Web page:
While the Christmas spirit is alive and on display in John Lewis adverts
and temporary grottos across the country, it is yet to reach the majority of offices across the UK.
According to a survey published today by Harris and commissioned by US jobsite Glassdoor, just 4 per cent of respondents put an office party at the top of their festive wishlist. Instead, more than half of those surveyed want money in the form of a one of cash payment rather than have their company spend any money on putting on a Christmas party.
So while it’s supposed to be a time for Jingle Bells
and Rudolph the Red Nosed Reindeer
, it seems that it should in fact be the Beatle’s cover of Barrett Strong’s, Money (That’s What I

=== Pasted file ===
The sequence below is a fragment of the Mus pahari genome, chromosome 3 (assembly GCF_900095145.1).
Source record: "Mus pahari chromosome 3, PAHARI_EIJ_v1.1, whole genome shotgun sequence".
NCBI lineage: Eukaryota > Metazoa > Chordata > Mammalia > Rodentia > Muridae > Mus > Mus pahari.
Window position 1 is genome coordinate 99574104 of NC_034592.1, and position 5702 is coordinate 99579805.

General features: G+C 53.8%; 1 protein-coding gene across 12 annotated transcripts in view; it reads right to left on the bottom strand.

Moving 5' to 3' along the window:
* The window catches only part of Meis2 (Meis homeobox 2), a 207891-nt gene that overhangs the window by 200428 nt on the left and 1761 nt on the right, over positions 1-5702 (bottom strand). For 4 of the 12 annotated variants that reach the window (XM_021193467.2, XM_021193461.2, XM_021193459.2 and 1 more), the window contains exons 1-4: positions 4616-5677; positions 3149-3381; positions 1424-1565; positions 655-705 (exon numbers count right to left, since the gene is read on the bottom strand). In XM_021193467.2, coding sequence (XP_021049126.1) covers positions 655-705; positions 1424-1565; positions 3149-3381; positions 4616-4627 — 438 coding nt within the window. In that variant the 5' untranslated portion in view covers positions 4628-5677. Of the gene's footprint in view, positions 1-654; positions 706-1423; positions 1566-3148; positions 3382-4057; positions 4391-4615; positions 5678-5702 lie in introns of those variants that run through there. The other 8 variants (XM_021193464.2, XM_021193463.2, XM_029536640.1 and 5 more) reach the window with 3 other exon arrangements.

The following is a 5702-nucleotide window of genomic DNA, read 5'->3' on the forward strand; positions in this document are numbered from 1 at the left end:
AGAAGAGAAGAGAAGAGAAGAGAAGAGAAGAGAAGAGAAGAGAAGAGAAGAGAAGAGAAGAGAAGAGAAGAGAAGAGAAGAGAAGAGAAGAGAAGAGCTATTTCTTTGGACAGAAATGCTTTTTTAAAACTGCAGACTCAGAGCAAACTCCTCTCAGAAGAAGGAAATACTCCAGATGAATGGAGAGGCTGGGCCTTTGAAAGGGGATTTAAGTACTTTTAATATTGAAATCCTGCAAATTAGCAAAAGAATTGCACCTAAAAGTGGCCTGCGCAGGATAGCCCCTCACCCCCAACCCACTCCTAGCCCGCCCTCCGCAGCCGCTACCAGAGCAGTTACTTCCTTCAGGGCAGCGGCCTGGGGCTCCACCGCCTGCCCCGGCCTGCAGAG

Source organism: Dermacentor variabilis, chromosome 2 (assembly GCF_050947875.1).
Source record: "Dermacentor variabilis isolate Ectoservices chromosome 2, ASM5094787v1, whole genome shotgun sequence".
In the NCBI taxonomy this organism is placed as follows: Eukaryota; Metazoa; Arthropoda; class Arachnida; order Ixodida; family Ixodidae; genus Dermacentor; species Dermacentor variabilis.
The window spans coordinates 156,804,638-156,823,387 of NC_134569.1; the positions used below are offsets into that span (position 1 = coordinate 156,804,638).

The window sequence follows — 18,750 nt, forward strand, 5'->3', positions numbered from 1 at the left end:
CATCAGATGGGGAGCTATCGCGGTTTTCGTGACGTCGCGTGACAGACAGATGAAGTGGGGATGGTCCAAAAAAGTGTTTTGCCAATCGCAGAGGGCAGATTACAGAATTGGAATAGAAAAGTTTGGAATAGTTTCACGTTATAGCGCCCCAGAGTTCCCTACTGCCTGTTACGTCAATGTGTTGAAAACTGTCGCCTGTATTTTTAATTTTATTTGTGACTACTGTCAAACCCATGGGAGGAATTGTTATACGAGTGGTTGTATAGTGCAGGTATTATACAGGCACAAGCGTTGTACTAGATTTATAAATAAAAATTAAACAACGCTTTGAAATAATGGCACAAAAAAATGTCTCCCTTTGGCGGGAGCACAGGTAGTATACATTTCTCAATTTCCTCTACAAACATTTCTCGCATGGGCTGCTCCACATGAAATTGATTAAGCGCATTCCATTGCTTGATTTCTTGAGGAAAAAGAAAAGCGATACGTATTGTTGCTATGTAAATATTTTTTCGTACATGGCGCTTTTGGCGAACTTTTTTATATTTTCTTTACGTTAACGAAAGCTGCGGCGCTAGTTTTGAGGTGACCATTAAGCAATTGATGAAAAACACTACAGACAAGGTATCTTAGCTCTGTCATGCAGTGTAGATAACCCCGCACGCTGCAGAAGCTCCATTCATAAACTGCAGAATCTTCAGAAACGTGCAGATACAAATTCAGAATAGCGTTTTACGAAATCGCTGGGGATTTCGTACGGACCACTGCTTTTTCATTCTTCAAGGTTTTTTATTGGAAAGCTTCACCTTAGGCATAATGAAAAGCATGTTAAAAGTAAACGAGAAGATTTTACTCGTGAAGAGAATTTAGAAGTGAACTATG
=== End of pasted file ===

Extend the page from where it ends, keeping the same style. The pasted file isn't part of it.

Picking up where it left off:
The finding contrasts with last week’s advice from the Forum of Private Business (FPB) warning against cancelling end of year parties
. FPB chief exec Phil Orford said: “They encourage communication, motivate staff and reward them at a time when other perks, such as pay rises and bonuses, for many just aren’t an option.”
And I agree with him. People may prefer a lump sum than a party for all, but it’s still better than a kick in the chestnuts, so make the most of it. And more importantly, a Christmas party is a great opportunity for businesses to try and engage in a good old negotiation with suppliers (by which I mean pubs and restaurants).